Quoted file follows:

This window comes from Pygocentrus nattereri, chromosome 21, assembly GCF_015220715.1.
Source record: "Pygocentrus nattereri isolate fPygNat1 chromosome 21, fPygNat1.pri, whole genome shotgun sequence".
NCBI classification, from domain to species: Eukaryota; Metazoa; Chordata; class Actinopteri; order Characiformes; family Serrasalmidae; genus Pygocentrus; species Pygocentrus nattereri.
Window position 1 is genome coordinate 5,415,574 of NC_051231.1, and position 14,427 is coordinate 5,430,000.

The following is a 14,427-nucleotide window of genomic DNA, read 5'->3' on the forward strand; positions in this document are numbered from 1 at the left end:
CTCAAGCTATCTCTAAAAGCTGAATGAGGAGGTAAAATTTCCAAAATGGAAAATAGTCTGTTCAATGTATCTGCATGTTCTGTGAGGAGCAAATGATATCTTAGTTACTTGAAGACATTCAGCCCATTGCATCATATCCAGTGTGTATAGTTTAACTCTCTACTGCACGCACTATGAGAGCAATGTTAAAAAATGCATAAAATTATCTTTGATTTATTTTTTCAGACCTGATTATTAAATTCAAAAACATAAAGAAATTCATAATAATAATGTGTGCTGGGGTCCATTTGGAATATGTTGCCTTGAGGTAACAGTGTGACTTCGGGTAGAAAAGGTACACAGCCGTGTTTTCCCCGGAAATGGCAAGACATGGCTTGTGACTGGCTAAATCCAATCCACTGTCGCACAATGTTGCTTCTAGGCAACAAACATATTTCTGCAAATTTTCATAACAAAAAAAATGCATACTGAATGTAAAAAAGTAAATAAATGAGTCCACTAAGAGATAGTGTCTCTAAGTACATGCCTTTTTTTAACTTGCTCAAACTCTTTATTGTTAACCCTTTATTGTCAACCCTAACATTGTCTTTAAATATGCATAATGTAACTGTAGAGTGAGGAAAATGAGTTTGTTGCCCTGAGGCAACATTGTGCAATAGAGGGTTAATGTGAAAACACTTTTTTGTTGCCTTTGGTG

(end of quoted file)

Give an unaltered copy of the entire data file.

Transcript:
This window comes from Pygocentrus nattereri, chromosome 21, assembly GCF_015220715.1.
Source record: "Pygocentrus nattereri isolate fPygNat1 chromosome 21, fPygNat1.pri, whole genome shotgun sequence".
NCBI classification, from domain to species: Eukaryota; Metazoa; Chordata; class Actinopteri; order Characiformes; family Serrasalmidae; genus Pygocentrus; species Pygocentrus nattereri.
Window position 1 is genome coordinate 5,415,574 of NC_051231.1, and position 14,427 is coordinate 5,430,000.

The following is a 14,427-nucleotide window of genomic DNA, read 5'->3' on the forward strand; positions in this document are numbered from 1 at the left end:
CTCAAGCTATCTCTAAAAGCTGAATGAGGAGGTAAAATTTCCAAAATGGAAAATAGTCTGTTCAATGTATCTGCATGTTCTGTGAGGAGCAAATGATATCTTAGTTACTTGAAGACATTCAGCCCATTGCATCATATCCAGTGTGTATAGTTTAACTCTCTACTGCACGCACTATGAGAGCAATGTTAAAAAATGCATAAAATTATCTTTGATTTATTTTTTCAGACCTGATTATTAAATTCAAAAACATAAAGAAATTCATAATAATAATGTGTGCTGGGGTCCATTTGGAATATGTTGCCTTGAGGTAACAGTGTGACTTCGGGTAGAAAAGGTACACAGCCGTGTTTTCCCCGGAAATGGCAAGACATGGCTTGTGACTGGCTAAATCCAATCCACTGTCGCACAATGTTGCTTCTAGGCAACAAACATATTTCTGCAAATTTTCATAACAAAAAAAATGCATACTGAATGTAAAAAAGTAAATAAATGAGTCCACTAAGAGATAGTGTCTCTAAGTACATGCCTTTTTTTAACTTGCTCAAACTCTTTATTGTTAACCCTTTATTGTCAACCCTAACATTGTCTTTAAATATGCATAATGTAACTGTAGAGTGAGGAAAATGAGTTTGTTGCCCTGAGGCAACATTGTGCAATAGAGGGTTAATGTGAAAACACTTTTTTGTTGCCTTTGGTG